Thu Sep 29 14:50:05 EDT 2011
do not buy REAMDE
At the turn of the millennium, Neal wrote Snow Crash and Cryptonomicon. These two books are straight up, no kidding, masterpieces. I so very rarely have occasion to speak of creative works that aren't complete piles of shit on this blog that I could talk at great and tedious length about the overwhelming genius of both books, but I won't. These novels pretty much created the category of "nerd philosopher", and catapulted him to the top, next to Eliezer Yudkowsky, Maciej Cegłowski, Paul Graham and Eric Raymond.
After writing these savagely brilliant, enormously relevant novels, Stephenson essentially said "Thank god that's over, now it's time to write what I really want." And what he really wanted to write was The Baroque Cycle and Anathem. These are also genius, insofar as Stephenson totally gave up on making anything readable, or interesting; and instead pounded out a couple million words that only he, personally, wanted to read. But despite their numerous failures, they are very obviously pet projects. Stephenson wanted to write about some very big ideas, so he did, completely ignoring the matter of convincing people to buy them.
And then we have REAMDE. It's 1056 pages of generic techno-thriller, with a whole lot of action but not much actually happening. The vast majority of the book is taken up by viewpoint character A being thrust into desperate situation B, taking inventory of their possessions, and executing plucky plan C. If you want to read hundreds of pages of people searching rooms for inventory items, or putting guns in various states of readiness, then REAMDE is your book. The last hundred pages or so have the floaty, unpolished feel of a first draft, written by someone in a very great hurry to finish this goddamn thing so he can finally get paid and stop having to think about it.
REAMDE, very clearly, was written to make cash. Stephenson didn't have any ideas to tell the reader, or anything interesting to say about the human condition, but he did have mortgage payments; and so we get REAMDE.
Which makes it awkward when Stephenson introduces the fantasy novel authors. Their explicit, in-story purpose is to write very large books about a video game, very quickly, in return for lots of money. These books are shown to be terrible, (there's an extended quote that's one of the better jokes in REAMDE) and the people themselves are talentless hacks.
Character 1 manipulates the writers into keeping a region in a MMO in a state of chaos, so he can interrogate character 2 as to the whereabouts of character 3. The killer part is that not only is this a huge waste of time, (Character 2 doesn't know anything) but the reader knows all this ahead of time. Dead ends in an investigation are great from a verisimilitude standpoint, but storywise, this entire subplot is a hundred page cul-de-sac which leads nowhere, and serves only to pad out the page count.
The book ends (SPOILER) with a shootout between far-right survivalist nut-bags and literal jihadi terrorists, a scenario straight out of the masturbatory fantasies of a Stormfront user. After the terrorists are throughly perforated by bits of hot lead by Our Heroes, the male and female characters instantly pair off, and live happily ever after.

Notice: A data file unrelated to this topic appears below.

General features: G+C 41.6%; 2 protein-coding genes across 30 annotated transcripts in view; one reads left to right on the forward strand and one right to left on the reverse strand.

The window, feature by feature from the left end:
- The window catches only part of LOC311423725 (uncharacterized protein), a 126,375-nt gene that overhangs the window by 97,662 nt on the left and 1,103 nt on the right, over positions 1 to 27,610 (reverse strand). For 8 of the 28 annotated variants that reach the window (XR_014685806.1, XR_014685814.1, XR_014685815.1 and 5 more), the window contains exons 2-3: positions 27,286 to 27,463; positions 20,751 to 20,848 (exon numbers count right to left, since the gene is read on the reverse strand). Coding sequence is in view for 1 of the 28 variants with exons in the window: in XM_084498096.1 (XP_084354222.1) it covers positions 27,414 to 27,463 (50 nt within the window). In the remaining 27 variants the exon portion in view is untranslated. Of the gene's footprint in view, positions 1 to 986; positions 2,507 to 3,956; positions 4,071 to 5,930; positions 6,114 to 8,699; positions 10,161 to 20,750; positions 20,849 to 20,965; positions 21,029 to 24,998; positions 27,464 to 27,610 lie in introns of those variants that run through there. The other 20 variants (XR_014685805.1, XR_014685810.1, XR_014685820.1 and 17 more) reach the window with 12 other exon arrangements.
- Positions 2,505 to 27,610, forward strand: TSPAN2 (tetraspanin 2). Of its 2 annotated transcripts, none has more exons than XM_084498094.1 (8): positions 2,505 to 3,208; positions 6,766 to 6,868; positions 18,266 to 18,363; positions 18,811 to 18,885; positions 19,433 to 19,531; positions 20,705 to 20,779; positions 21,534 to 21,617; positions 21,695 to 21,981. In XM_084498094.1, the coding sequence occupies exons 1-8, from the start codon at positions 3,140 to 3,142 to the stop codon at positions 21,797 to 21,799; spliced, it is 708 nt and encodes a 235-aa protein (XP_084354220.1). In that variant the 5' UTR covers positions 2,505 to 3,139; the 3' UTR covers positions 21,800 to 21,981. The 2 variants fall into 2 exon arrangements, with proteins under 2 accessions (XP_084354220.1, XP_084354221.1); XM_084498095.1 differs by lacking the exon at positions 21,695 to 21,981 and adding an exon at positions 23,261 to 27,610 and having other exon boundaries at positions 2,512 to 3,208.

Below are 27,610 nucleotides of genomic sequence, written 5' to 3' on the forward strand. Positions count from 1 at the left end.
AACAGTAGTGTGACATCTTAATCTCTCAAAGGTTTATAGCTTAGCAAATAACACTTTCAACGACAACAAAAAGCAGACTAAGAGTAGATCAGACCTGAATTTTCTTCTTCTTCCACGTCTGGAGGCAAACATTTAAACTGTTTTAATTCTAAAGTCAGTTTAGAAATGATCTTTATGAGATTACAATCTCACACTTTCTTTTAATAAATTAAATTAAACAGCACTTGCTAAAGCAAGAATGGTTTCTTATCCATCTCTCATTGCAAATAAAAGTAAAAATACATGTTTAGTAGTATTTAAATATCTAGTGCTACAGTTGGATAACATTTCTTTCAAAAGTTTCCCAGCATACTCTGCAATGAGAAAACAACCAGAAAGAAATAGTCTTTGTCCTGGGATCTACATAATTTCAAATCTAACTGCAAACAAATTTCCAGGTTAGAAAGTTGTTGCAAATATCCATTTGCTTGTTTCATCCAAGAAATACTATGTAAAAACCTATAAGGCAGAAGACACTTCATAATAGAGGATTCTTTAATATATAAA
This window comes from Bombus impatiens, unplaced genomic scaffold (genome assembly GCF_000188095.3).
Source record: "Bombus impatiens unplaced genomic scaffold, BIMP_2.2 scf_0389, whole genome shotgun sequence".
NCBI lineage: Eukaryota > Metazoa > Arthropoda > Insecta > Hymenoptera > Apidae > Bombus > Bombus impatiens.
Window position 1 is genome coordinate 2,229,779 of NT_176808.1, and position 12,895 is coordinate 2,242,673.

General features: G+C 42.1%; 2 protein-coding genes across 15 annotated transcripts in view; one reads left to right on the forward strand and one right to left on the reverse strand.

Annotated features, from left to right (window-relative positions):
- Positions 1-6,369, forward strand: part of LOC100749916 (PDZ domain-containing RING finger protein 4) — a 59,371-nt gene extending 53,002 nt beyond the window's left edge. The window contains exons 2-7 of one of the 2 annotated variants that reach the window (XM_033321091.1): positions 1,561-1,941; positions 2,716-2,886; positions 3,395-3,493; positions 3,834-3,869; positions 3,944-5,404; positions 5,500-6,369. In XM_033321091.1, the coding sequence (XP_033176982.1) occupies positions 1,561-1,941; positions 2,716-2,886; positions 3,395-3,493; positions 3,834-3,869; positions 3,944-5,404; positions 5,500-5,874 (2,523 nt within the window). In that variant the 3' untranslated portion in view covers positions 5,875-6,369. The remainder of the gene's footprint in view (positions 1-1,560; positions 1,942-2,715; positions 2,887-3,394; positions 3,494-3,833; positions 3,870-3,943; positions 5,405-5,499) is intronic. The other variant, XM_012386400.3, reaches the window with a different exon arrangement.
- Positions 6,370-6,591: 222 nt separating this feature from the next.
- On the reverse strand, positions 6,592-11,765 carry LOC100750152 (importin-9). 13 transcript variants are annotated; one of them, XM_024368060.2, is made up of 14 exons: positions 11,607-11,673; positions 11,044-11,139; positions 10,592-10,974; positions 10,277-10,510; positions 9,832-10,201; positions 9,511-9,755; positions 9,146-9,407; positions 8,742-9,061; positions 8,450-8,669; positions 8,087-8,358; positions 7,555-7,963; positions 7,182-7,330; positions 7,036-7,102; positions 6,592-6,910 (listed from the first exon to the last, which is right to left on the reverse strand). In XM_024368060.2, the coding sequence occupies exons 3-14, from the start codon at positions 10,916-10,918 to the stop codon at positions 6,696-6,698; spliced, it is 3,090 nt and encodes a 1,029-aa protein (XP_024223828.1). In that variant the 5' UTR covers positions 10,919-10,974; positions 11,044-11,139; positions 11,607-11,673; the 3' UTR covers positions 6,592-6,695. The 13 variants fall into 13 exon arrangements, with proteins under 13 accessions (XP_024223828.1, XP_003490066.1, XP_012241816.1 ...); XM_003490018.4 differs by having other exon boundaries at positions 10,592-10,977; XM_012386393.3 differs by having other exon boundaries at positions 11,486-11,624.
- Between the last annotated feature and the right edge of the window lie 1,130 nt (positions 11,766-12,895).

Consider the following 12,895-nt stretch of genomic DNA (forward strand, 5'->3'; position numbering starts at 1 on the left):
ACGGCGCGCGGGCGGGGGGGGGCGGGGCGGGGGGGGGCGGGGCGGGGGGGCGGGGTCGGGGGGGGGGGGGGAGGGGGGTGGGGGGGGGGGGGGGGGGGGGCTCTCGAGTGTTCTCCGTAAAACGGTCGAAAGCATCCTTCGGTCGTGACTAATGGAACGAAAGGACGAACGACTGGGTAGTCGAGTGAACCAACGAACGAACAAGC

It's bad. The ending is bad, the beginning is bad, the middle is bad; the whole thing, bad. I'd like to say that I don't understand why Stephenson wrote this, but that would be a lie. His intent is plainly clear; so all that remains is disappointment.
1: The real term for them is "Hacker philosopher", but Eric was fighting a desperate rearguard action to preserve the correct definition of the word way back in 2001, and using "hacker" in 2011 requires a lot of waving your arms and narrowly qualifying your words and generally having to jump through a lot of loops in order to use a word defined one way by a tiny technical subculture, and defined another way by the other billion internet users.
2: I have the epub version of the book, so I could do a search for how many times the sentence "he disengaged the safety" occurs in the book, but the answer would probably just depress me.
3: There's a very surprising reference to the sea burial of Osama Bin Laden. Judging from when the book came out, this must have been the result of a smart editor adding it to the galley proofs at the very last second.
4: Which drags on and on, of course, and really, really could have used a map or two, Stephenson not being the greatest at conveying a layout at the best of times, and his headlong rush to finish the book does not make his writing any more lucid.
5: (MORE SPOILERS) One of the main characters is actually the Chinese hacker responsible for the Reamde virus, which kicks off the events of the book. At best he's guilty of grand larceny, having stolen millions of dollars and destroyed the files of millions of people, and at worst he caused the deaths of a couple dozen bystanders and plot-relevant characters. Does he go to jail? No, of course not.